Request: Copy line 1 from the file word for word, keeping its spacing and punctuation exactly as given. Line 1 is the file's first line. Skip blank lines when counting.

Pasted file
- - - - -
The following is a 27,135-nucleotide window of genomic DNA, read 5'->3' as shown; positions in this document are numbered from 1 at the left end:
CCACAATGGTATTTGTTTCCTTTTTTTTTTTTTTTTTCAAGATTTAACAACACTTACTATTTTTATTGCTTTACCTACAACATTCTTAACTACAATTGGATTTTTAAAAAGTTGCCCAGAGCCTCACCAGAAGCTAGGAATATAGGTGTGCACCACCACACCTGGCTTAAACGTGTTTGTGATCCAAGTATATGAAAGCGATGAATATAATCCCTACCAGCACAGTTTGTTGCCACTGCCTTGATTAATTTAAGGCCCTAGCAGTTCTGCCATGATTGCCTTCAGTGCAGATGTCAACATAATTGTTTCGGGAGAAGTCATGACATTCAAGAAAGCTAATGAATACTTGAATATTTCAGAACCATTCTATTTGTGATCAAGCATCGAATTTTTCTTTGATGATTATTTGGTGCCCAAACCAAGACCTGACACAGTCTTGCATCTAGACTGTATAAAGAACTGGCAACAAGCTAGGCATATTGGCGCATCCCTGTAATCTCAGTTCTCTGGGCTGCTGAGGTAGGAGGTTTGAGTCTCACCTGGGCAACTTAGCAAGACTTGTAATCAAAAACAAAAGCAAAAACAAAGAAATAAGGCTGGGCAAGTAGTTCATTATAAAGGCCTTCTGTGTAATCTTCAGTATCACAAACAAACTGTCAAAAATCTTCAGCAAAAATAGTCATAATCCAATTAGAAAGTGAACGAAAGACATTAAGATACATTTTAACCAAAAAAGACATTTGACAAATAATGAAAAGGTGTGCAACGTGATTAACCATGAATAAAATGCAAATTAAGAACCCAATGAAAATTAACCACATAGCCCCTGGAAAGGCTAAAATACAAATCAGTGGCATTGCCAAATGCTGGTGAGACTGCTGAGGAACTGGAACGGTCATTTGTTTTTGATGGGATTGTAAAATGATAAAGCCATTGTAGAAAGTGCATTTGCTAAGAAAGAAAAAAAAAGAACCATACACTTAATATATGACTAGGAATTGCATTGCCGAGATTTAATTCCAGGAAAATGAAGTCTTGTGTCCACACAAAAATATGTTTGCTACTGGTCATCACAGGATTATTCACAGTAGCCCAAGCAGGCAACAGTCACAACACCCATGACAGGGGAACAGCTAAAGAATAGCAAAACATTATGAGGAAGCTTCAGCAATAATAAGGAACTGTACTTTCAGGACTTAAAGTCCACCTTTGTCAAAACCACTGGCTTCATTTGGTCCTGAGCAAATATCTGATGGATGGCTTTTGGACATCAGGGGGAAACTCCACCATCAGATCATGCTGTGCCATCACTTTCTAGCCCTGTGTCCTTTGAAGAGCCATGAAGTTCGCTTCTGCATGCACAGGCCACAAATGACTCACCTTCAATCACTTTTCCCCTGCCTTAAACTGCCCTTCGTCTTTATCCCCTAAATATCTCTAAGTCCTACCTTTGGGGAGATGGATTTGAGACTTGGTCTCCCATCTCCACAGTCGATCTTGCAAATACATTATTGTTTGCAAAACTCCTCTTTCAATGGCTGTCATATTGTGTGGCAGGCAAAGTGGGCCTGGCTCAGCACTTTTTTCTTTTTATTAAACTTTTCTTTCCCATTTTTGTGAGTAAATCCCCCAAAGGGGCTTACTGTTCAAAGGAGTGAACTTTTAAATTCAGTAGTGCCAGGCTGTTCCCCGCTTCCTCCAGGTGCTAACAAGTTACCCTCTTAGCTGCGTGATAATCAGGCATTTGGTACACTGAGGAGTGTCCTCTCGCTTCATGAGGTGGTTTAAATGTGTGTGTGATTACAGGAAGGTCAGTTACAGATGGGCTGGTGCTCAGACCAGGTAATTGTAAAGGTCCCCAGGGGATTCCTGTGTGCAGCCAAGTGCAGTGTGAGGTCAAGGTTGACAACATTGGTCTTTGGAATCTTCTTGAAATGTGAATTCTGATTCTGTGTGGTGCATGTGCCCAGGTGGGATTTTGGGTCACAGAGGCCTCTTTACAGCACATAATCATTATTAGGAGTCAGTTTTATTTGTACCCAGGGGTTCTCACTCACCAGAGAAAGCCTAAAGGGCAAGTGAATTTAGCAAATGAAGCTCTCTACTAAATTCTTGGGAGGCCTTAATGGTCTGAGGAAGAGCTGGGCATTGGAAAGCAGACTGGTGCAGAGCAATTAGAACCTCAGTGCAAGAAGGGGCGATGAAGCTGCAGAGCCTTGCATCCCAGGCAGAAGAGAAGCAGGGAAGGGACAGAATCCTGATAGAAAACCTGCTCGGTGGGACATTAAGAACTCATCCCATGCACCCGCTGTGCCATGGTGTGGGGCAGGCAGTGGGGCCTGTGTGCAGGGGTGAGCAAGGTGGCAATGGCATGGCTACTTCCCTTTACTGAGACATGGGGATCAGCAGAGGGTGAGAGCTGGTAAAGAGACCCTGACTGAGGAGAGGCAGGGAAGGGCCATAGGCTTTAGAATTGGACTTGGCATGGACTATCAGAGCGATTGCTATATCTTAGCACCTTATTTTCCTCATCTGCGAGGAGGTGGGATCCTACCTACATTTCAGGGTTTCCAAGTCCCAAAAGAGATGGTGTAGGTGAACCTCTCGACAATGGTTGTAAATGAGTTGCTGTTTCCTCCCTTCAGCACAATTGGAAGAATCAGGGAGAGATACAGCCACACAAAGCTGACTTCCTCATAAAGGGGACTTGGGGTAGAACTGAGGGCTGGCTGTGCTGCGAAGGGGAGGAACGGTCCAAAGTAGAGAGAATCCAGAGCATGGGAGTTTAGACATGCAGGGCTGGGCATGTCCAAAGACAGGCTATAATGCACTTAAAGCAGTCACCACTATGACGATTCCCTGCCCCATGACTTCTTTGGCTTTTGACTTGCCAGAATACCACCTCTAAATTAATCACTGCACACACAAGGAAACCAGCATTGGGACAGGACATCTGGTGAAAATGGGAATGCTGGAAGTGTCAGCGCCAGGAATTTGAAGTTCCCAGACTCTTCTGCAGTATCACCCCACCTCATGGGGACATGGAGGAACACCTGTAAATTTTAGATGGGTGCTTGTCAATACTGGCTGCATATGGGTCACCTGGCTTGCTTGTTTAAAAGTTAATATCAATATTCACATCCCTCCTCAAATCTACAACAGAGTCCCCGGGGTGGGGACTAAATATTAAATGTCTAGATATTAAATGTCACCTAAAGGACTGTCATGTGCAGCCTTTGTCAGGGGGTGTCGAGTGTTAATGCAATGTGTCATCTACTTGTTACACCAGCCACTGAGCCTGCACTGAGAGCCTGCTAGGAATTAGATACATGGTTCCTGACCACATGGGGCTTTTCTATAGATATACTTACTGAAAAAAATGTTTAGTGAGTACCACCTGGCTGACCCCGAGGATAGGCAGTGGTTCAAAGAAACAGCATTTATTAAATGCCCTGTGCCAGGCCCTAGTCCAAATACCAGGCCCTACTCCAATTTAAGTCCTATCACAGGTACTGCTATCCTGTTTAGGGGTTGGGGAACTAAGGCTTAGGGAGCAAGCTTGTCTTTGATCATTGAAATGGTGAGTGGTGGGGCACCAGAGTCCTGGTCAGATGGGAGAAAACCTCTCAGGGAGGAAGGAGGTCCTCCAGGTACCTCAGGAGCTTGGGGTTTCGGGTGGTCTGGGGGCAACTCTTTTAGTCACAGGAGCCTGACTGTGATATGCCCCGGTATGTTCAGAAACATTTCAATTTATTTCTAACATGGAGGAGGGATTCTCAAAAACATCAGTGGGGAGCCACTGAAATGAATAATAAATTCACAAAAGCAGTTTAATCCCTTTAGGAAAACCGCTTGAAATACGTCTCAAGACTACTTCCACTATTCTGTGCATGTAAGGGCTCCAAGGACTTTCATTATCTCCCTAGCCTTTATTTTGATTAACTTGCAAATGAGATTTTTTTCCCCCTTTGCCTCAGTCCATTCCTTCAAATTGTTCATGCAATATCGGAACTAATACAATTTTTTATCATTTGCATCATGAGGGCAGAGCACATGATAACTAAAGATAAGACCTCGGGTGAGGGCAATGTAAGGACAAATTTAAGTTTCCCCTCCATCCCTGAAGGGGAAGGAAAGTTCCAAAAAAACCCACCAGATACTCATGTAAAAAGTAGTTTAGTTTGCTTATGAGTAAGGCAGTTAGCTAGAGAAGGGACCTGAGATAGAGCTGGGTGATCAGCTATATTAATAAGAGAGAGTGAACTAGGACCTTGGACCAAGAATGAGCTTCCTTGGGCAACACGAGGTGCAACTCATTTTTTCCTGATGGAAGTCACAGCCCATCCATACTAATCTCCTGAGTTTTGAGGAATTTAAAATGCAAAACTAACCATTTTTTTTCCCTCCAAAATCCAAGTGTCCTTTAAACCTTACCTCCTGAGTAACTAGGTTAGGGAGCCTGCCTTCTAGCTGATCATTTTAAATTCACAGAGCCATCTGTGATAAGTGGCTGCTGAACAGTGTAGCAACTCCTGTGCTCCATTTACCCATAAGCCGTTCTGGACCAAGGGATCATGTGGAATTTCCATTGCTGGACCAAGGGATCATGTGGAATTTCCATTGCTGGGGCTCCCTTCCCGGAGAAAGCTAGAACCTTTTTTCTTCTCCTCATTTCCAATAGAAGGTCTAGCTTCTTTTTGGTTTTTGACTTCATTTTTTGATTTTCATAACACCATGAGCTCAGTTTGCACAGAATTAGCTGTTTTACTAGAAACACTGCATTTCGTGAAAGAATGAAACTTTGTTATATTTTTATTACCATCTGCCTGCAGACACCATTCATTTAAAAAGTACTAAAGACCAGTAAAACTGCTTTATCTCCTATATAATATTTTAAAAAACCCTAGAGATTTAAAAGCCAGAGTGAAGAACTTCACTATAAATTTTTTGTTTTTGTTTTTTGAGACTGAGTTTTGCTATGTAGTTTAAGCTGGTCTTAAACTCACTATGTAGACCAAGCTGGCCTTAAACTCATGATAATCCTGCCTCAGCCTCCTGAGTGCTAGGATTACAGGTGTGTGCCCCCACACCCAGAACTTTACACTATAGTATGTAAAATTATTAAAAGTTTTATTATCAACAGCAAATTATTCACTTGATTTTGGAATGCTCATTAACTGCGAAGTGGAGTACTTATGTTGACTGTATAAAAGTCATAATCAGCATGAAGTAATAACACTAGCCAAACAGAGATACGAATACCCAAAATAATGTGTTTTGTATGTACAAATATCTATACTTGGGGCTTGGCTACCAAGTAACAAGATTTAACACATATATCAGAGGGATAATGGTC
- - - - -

The following is a 27,135-nucleotide window of genomic DNA, read 5'->3' as shown; positions in this document are numbered from 1 at the left end: